The New Orleans Saints: Taking Their City Back

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Loran Ubriaco
Professor Samuel Nicolosi
English 110
December 4th, 2012

The New Orleans Saints: Taking Their City Back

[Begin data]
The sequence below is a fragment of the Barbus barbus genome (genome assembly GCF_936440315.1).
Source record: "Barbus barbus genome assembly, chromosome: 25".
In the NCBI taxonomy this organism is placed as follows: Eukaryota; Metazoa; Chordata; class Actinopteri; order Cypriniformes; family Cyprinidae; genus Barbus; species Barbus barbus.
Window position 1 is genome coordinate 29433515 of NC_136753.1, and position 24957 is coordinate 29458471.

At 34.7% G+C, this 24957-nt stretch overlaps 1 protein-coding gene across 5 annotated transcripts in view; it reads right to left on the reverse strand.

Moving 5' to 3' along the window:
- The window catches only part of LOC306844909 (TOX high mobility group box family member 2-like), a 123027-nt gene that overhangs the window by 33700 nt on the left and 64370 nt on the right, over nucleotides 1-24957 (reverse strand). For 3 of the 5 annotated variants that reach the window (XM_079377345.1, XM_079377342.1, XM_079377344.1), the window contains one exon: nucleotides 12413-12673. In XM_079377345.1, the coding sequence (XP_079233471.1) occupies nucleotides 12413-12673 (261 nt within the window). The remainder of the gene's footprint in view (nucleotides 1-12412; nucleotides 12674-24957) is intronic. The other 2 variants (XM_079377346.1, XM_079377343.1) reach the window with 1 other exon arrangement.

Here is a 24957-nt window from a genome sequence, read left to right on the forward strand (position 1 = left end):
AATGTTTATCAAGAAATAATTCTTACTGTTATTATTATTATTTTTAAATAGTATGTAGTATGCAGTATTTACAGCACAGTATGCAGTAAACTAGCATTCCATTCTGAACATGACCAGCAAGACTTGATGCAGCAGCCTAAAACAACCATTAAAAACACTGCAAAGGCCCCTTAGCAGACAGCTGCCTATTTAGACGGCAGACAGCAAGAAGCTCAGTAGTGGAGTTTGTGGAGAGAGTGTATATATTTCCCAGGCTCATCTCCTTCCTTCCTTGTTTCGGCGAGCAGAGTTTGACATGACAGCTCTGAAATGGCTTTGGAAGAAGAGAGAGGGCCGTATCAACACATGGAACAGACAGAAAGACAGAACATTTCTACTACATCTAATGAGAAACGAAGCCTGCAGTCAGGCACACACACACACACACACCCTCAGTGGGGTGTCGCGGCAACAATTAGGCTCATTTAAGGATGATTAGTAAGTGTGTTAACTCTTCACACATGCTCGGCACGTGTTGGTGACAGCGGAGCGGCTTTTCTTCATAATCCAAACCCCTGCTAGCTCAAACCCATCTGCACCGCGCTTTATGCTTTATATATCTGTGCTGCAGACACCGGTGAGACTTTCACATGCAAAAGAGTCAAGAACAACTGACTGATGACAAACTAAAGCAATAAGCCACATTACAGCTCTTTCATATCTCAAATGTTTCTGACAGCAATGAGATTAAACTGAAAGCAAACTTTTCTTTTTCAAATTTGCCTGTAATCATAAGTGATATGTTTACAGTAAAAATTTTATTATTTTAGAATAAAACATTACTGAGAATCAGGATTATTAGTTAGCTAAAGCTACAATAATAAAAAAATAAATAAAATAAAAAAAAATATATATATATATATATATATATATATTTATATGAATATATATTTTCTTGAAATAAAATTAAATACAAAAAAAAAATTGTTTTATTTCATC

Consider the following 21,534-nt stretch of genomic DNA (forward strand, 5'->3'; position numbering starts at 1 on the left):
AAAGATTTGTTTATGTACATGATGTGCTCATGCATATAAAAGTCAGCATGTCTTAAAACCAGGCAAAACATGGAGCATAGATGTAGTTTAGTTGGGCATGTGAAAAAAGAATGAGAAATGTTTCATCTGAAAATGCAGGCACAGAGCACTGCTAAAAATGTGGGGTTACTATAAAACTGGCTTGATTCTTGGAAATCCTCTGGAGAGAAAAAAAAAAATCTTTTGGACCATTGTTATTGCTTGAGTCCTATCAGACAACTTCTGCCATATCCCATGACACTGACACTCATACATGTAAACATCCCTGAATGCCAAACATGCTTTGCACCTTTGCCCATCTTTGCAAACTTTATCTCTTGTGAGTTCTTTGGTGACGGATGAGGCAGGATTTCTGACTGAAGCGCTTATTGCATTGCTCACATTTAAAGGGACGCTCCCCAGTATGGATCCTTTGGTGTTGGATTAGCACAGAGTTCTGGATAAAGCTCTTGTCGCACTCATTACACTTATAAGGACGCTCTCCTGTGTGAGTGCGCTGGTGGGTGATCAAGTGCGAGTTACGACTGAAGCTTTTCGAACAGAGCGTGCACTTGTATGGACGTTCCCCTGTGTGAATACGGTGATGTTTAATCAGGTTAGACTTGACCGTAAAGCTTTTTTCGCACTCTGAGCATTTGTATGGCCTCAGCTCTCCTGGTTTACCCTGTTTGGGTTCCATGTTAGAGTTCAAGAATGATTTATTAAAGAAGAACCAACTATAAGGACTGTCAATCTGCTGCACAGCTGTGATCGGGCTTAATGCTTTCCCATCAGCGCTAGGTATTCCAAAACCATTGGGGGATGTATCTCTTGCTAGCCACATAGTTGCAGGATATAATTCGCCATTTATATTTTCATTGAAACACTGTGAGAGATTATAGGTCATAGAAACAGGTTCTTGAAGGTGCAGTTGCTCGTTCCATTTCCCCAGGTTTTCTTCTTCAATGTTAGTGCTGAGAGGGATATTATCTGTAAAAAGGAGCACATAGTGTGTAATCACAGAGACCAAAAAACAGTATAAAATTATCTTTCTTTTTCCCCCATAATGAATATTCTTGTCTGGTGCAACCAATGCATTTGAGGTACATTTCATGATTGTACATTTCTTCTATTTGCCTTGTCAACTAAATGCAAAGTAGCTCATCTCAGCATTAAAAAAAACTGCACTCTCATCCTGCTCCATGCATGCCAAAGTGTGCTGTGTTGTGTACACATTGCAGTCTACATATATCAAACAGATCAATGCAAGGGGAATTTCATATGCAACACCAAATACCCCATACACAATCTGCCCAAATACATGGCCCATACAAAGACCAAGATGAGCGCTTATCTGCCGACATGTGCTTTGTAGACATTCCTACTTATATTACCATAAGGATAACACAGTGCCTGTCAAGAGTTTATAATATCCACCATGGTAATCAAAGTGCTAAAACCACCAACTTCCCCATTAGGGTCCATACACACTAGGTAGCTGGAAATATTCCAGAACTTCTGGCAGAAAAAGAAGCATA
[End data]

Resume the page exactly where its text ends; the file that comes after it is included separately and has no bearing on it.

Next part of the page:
February 7th, 2010. Super Bowl XLIV. Four years post Hurricane Katrina. As smoke cleared from “The Who” halftime concert, Thomas Morstead, the kicker for the New Orleans Saints, set to kick the ball off to the Indianapolis Colts to start the third quarter. With the Saints down 10 to 6, and Indianapolis’s Chad Simpson standing in his own end zone ready to return the kick off, Saints Head Coach, Sean Payton, called one of the gutsiest plays in the super bowl era of football. Thomas Morstead standing at his own 30 yard line executed the only on-side kick before the fourth quarter in NFL history. The ball traveled 15 yards before being touched by Hank Basket, an Indianapolis Colts player, who could not make a clean recovery. The ball ended up at the bottom of a pile of bodies all fighting for it. It took over a minute for the officials to clear bodies out of the pile and determine who definitively recovered the on-side kick. Chris Reis, a safety for the New Orleans Saints, came out of the pile victorious. The Saints would subsequently score a touchdown, taking their first lead of the game. This play in many ways parallels the New Orleans area after Hurricane Katrina. It took courage, fortitude, determination, help, and luck, all characteristics of the American Identity, to rebuild New Orleans after Hurricane Katrina. All of these identities can be found in this play. Sean Payton had the courage to call an on-side kick, just as the people of New Orleans had the courage to repair a city that most outsiders had deemed unlivable post-Hurricane Katrina. The New Orleans Saints players had the fortitude and determination to carry out the on-side kick, just as the New Orleans inhabitants had the fortitude and determination to rebuild their homes, and businesses after Katrina. And the New Orleans Saints were helped by the inability by the Colts to, and were simply lucky to, recover the ball after the on-side kick, just as the people of New Orleans needed help and a little bit of luck to recover from one of the worst natural disasters ever to hit the United States. In 2005 Hurricane Katrina ravaged the Gulf Coast, destroying homes, families, and lives. The hardest hit was southern Louisiana, especially New Orleans, and the Lower Ninth Ward, both of which sit 5 to 15 feet below sea level. In addition to the category 3 hurricane bearing down on New Orleans and the Lower Ninth Ward the levees, built to withstand category 5 plus win speeds, failed and released the Mississippi river. The destruction caused by hurricane Katrina exceeded anything anyone had ever expected. People around the country sent anything they could, but many doubted that New Orleans would ever recover. The economy crippled, businesses destroyed, homes completely leveled, loved ones missing; the question reverberated throughout the entire nation- how could New Orleans ever recover? New Orleans was a ghost town, with no hope and no spirit. But in 2006, the New Orleans Saints gave this town a new sense of hope, and a reason to cheer. The New Orleans Saints helped to instill a new found sense of the American identity back into their city, just as the people of New Orleans helped to instill the same American identity in the Saints organization. The American Identity can take many different forms, and contains many different ideals and characteristics. The ideals of the American Identity could be love, courage, companionship, strength and many others. However, for a city, New Orleans, in complete chaos and absolute destruction the ideals of the American identity were practically nonexistent. In the months following Hurricane Katrina the spirit of the New Orleans citizens deteriorated into a core of disaster. The New Orleans Superdome, once a great beacon of pride, became the site of murders and rapes; mass looting...
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